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Amazon set to cut short boom times for Aussie retailers

Lewis Jackson  |  12 Apr 2021Text size  Decrease  Increase  |  
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The stock prices of Australian retailers soared on a surge of lockdown-induced online shopping, but investors should brace for leaner times ahead as competition from Amazon intensifies.

Stuck at home, Australians spent more on goods and less on services—more TVs, fewer haircuts. But a bumper 2020 has obscured difficult times ahead for local retailers; following a quiet entry to Australia in 2017, Amazon (AMZN) is poised for expansion, says Morningstar director of equity research Johannes Faul.

“JB Hi-Fi, Harvey Norman, and Kogan share prices imply elevated sales will continue, rather than return to the long-term trend. These stocks offer little margin of safety.”

“We estimate Amazon's Australian gross merchandise value grew about three times faster than JB Hi-Fi's and Harvey Norman's Australian sales in 2020,” says Faul, “We expect Amazon to continue growing faster than the competition in the medium term.”

JB Hi-Fi (ASX:JBH) closed Friday at $52.23, a 74 per cent premium on Faul’s fair value estimate of $30. It’s a similar story at Harvey Norman (ASX:HVN), which closed at $5.77, a 60 per cent premium on the fair value estimate of $3.60. Kogan (ASX:KGN) closed $13.30, above the fair value estimate of $11.50.

That said, 2020 was a good year for investors who chose retail stocks.

After a tough start to the year—JB Hi-Fi fell from $41.55 on Valentine’s Day 2020, to $24.29 by the end of March—retail stocks have rallied. JB Hi-Fi finished 2020 up 26.85 per cent. Harvey Norman gained 13.83 per cent, while Kogan.com rose an eye-watering 155 per cent.

Tougher times ahead

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But the stockpiles of savings accumulated during lockdown have increasingly been spent. From a peak of 22 per cent between March and June 2020, the savings ratio declined to 12 per cent by the end of 2020.

Over the longer run, sales growth will likely settle to a more sustainable level. Sales of consumer electronics and home appliances grew by 8 per cent in 2020, but long-term Faul thinks 3 per cent is a more reasonable figure.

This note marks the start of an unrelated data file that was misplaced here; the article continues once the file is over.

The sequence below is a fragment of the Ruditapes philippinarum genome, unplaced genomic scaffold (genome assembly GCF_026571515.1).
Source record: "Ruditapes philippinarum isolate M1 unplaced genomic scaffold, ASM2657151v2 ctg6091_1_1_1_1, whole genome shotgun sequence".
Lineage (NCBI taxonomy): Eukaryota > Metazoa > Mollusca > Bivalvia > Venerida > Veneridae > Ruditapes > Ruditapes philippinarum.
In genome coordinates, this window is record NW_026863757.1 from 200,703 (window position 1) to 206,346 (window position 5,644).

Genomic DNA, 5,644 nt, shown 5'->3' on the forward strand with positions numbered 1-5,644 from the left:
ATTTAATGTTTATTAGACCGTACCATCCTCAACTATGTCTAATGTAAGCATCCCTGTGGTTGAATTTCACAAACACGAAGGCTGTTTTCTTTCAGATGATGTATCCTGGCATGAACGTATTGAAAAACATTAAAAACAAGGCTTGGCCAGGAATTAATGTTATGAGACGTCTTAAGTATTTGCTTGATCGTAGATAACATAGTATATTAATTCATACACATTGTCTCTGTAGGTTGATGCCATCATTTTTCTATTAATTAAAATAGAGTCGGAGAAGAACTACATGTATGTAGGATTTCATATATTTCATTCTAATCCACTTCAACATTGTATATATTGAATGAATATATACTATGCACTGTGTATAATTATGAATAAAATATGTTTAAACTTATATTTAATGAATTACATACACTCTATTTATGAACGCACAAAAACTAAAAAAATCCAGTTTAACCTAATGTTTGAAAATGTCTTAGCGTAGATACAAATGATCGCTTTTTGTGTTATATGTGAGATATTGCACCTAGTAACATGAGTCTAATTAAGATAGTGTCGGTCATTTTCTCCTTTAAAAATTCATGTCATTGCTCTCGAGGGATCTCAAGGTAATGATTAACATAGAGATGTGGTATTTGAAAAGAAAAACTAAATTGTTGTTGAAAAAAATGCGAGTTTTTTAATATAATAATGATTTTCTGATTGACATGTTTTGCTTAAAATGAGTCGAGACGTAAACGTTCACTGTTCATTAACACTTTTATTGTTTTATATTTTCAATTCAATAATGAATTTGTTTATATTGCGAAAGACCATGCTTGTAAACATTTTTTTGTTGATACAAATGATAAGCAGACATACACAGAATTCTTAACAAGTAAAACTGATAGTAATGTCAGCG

Worse, some of this growth will be zero-sum for physical retailers like JB Hi-Fi and Harvey Norman. Even as online sales grow, Faul expects brick-and-mortar sales to decline by about 3 per cent a year.

The physical retailers have been making their stores an accessory to e-commerce by using them as click-and-collect fulfilment centres. In the US Amazon has actually been opening stores, with 29 across 17 US states.

But longer-term, Faul thinks the declining sales performance of physical stores will be a headwind on overall sales growth for JB Hi-Fi and Harvey Norman.

Enter Amazon

Amazon is still a small player in Australia. It's estimated to account for only 3 per cent of the consumer electronics market, compared to a fifth for Harvey Norman, and a third for JB Hi-Fi.

Faul expects that to change quickly, with Amazon claiming 13 per cent of the market and moving into third place by 2025. By 2030, he expects Amazon to account for 25 per cent of all Australian online retail sales.

The Australian consumer electronics market - 2025 forecast

2025 consumer electronics market share

Source: Morningstar

In markets like Germany and the US, about half of all online retail sales take place on Amazon’s platform.

Amazon is adding new fulfilment facilities in Melbourne and Sydney to make this happen. Fulfilment infrastructure is expected to be up 179 per cent in 2021. Amazon also has plenty of spare capacity: the utilisation of Australian logistics centre is about 60 per cent lower than the global average.

“The market’s optimism for electronic retailers is at odds with Amazon’s expansion plans,” says Faul.

 

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See also Morningstar Guide to International Investing

is a reporter/data journalist for Morningstar. You can follow Lewis on Twitter @lewjackk

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